Structural variations (SV), a hallmark of genomic instability in cancer can either activate oncogenes or inactivate tumor suppressor genes. SVs tend to be recurrent and have been associated with several cancer types. Next-generation sequencing (NGS) is mostly blind to large SVs, lacking sensitivity with false positive rates up to 89% in SV detection. Long-read, single-molecule sequencing platforms can address larger variations as they typically generate read lengths of tens of thousands of bases and have helped identify thousands of genomic features pertinent to cancer that were previously missed by short-read sequencing. However, the throughput and coverage offered by whole genome long read sequencing makes it infeasible to conduct large-scale genomic studies.Targeted sequencing significantly improves accuracy and coverage by offering the depth necessary to detect rare alleles in a heterogenous population of cells. Using the nanopore Cas9-targeted sequencing (nCATS), a PCR-free enrichment system from Oxford Nanopore Technologies, we targeted 10 prominent cancer genes in MCF 10A and SK-BR-3 breast cell lines. However, we observed that the number of reads generated for targets longer than 30kb were not sufficient to accurately call SVs. To further enhance this approach, we developed an Affinity-based Cas-9-Mediated Enrichment (ACME) step, that uses HisTag DynabeadsTM to pulldown non-target reads. With ACME we achieved ~ 75-fold enrichment of the BRCA2 region and 35-65x coverage of this ~90 kb target on our panel. We observed an increase in enrichment and coverage of other genes on the panel as well, with enrichment as high as 5000-fold for some genes. While ACME is a biochemical approach, recently, adaptive sequencing or “Read Until”, a computational approach that ‘rejects' non-target reads has been used by a couple of groups for target enrichment. Using UNCALLED, a variation of Read Until, we observed an ~10x coverage of our targets. Recognizing the potential and limitations of both, biochemical and computational approaches, our efforts now are directed towards a combined approach where we expect to achieve a minimum enrichment of 200-fold across all targets. With a 200-fold enrichment of a 3.5Mb target, we should get between 200x - 400x coverage of the target, which should be high enough to detect SVs in as low as 10% of the cells in the sample. This would support large scale SV analysis to help define the landscape of such variants in the population and identify regions of therapeutic or diagnostic interest.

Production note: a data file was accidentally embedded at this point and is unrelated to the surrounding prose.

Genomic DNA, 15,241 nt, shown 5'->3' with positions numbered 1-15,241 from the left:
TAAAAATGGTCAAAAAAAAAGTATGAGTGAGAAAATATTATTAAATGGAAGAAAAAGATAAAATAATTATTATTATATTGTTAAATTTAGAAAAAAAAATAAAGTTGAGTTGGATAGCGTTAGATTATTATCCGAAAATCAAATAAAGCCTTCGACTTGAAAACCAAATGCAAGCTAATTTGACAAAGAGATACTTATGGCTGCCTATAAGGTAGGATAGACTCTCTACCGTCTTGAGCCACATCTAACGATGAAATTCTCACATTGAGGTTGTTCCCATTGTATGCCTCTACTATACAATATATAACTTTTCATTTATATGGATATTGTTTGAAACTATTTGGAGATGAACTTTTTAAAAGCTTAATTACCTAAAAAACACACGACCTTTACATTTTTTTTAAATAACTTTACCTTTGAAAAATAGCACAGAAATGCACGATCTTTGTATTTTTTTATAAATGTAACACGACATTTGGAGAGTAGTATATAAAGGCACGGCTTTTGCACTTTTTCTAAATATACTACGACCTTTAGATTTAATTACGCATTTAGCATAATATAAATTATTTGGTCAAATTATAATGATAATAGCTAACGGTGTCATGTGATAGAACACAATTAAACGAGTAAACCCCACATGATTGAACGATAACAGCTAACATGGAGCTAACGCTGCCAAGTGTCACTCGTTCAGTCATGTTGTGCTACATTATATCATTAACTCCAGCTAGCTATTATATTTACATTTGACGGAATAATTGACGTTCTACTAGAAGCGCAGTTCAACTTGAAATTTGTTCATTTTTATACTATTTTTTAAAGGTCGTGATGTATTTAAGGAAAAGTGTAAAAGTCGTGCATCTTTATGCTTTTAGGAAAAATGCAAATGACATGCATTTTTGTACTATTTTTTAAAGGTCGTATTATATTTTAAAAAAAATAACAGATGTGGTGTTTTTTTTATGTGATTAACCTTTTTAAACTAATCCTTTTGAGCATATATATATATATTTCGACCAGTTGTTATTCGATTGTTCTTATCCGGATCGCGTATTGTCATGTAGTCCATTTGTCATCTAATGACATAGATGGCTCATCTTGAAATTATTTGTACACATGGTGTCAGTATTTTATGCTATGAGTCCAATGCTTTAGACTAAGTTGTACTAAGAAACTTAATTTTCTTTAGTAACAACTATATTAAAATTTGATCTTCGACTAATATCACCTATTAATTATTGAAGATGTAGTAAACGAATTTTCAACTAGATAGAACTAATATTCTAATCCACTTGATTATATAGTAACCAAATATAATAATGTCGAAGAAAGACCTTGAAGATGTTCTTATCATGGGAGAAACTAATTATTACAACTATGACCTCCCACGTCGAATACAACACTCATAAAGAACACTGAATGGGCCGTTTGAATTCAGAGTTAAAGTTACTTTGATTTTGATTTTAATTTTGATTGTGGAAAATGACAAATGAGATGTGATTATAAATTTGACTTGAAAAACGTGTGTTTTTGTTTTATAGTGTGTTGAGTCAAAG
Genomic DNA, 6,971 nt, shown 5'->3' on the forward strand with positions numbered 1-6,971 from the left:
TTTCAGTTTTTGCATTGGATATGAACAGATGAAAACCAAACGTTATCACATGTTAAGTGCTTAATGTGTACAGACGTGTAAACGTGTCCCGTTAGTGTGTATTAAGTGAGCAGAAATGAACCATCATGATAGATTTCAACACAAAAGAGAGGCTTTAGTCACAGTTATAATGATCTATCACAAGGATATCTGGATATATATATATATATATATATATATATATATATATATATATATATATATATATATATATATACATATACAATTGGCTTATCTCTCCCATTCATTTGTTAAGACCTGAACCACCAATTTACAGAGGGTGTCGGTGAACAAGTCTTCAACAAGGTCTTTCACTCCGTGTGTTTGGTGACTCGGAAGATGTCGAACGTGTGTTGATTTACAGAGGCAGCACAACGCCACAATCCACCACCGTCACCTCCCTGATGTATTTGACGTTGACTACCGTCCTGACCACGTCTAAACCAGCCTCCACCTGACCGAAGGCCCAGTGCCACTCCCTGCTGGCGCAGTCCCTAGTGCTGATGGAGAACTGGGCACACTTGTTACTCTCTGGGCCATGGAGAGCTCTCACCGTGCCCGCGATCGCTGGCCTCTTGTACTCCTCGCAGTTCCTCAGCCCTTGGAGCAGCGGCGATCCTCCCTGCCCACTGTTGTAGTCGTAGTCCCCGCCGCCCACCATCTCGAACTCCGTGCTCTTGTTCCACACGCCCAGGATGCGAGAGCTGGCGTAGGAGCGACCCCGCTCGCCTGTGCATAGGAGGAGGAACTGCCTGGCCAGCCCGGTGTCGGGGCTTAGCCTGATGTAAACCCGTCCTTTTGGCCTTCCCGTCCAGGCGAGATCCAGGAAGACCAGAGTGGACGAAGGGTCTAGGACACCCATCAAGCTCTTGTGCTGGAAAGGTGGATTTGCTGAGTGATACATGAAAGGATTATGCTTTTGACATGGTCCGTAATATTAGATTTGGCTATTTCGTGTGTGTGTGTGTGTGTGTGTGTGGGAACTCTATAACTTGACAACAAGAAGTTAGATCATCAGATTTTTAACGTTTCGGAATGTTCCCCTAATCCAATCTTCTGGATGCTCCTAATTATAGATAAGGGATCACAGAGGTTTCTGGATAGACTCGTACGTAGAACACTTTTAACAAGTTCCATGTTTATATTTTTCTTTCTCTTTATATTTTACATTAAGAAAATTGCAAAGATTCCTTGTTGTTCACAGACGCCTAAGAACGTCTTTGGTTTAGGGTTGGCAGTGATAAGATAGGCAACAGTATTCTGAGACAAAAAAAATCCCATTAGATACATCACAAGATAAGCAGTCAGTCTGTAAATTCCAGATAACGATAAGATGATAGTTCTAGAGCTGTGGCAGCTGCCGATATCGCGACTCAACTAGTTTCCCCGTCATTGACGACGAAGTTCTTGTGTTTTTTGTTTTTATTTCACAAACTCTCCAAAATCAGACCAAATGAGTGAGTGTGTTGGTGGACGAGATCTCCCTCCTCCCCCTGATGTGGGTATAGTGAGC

Citation Format: Shruti V. Iyer, Melissa Kramer, Sara Goodwin, W. Richard McCombie. Understanding genetic variation in cancer using nanopore targeted sequencing [abstract]. In: Proceedings of the American Association for Cancer Research Annual Meeting 2021; 2021 Apr 10-15 and May 17-21. Philadelphia (PA): AACR; Cancer Res 2021;81(13_Suppl):Abstract nr LB201.